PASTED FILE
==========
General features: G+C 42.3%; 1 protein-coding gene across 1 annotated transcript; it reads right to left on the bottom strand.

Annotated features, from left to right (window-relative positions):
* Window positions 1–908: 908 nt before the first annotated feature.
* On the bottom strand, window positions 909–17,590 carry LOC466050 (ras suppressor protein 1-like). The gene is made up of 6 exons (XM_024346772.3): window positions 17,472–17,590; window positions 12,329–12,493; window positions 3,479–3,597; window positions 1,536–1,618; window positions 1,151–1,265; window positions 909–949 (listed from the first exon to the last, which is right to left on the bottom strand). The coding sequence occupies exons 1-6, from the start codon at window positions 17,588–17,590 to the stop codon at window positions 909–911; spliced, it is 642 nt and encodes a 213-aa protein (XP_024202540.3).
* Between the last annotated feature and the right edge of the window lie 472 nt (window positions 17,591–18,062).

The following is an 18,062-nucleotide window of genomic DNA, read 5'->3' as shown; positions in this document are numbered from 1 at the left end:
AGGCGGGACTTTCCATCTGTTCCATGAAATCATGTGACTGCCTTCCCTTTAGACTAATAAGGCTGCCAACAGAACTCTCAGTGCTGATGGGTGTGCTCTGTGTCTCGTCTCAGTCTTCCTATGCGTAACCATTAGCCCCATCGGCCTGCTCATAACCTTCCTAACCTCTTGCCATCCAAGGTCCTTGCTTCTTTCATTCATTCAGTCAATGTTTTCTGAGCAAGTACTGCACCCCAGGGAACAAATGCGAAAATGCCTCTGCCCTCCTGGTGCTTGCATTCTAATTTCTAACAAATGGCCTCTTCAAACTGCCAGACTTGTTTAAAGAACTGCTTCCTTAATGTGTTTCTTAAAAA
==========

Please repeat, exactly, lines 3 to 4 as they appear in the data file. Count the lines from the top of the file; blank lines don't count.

* Window positions 1–908: 908 nt before the first annotated feature.
* On the bottom strand, window positions 909–17,590 carry LOC466050 (ras suppressor protein 1-like). The gene is made up of 6 exons (XM_024346772.3): window positions 17,472–17,590; window positions 12,329–12,493; window positions 3,479–3,597; window positions 1,536–1,618; window positions 1,151–1,265; window positions 909–949 (listed from the first exon to the last, which is right to left on the bottom strand). The coding sequence occupies exons 1-6, from the start codon at window positions 17,588–17,590 to the stop codon at window positions 909–911; spliced, it is 642 nt and encodes a 213-aa protein (XP_024202540.3).